Benefits and Compensation, Coronavirus (COVID-19)

Payroll Tax Deferrals—What Should Employers Do?

Earlier this summer, President Donald Trump issued an Executive Order directing Secretary of the Treasury Steven Mnuchin to defer the withholding, deposit, and payment of certain payroll taxes beginning September 1 through the end of 2020. The order left several important questions open and directed the Treasury to issue guidance to implement the order.

payroll
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Secretary Mnuchin finally issued guidance on August 28, but many questions remain.

Questions Answered

Is the deferral mandatory? No. For several reasons, the president cannot force employers to defer the payment of payroll taxes that are otherwise owed under the tax code. Secretary Mnuchin has acknowledged neither the president nor Treasury has the authority to force deferral.

What payroll taxes are included? The order applies only to the employee portion of Social Security taxes associated with wages paid from September 1 through the end of 2020. Further, the order applies only to employees whose wages are less than $4,000 per biweekly pay period (or less than $104,000 annually).

Will the payroll taxes be forgiven entirely? It isn’t guaranteed the payroll taxes will be forgiven. The president’s order directs Treasury to explore avenues to forgive the deferred taxes, but it would take an act of Congress to forgive them. There’s no certainty Congress will choose to do so.

If the payroll taxes are deferred, how and when must they be paid? The deferred taxes must be paid by the employer by withholding additional amounts from employees’ paychecks issued from January 1, 2021, through April 30, 2021. In the simplest case, this would result in employers withholding an additional 6.2% from each employee’s paycheck for the first 4 months of 2021. Failure to repay the deferred amounts by April 30, 2021, will result in penalties and interest for the employer.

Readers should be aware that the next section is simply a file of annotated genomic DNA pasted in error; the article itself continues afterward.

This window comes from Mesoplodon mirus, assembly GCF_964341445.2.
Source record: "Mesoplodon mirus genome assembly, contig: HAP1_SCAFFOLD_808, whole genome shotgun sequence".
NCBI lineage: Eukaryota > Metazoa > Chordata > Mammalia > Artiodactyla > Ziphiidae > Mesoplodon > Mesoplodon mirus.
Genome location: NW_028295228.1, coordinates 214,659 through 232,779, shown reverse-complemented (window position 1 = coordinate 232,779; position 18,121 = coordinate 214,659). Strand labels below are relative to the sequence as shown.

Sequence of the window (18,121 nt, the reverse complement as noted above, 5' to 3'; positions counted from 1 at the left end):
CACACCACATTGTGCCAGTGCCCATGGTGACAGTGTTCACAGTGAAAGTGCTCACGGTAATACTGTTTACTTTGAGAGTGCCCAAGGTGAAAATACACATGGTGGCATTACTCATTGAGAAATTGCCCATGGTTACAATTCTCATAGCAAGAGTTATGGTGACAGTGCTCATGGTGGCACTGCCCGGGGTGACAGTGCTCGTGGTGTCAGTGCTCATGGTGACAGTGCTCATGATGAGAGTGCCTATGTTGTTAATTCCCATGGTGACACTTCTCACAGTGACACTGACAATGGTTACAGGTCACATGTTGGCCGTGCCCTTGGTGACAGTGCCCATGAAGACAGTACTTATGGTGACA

If a current employee leaves or is terminated at the end of 2020, who pays the taxes? The guidance indicates an employer may “make arrangements to otherwise collect” the deferred payroll taxes from a departed employee. It isn’t hard to imagine instances in which it would be difficult to make such an arrangement, and in that case, the employer is on the hook for the full amount of the deferred payroll taxes.

Big Picture

The guidance left many unanswered questions, particularly regarding the logistics of how to implement the payroll deferral and how to repay the deferred taxes in the event they aren’t forgiven by Congress. If you have questions about whether your company should defer the taxes or how to go about implementing the deferral, please contact your attorney.

Michael A. Gilmer and Jo Ellen Whitney are attorneys with Davis Brown Law Firm in Des Moines, Iowa. You can reach them at michaelgilmer@davisbrownlaw.com or joellenwhitney@davisbrownlaw.com.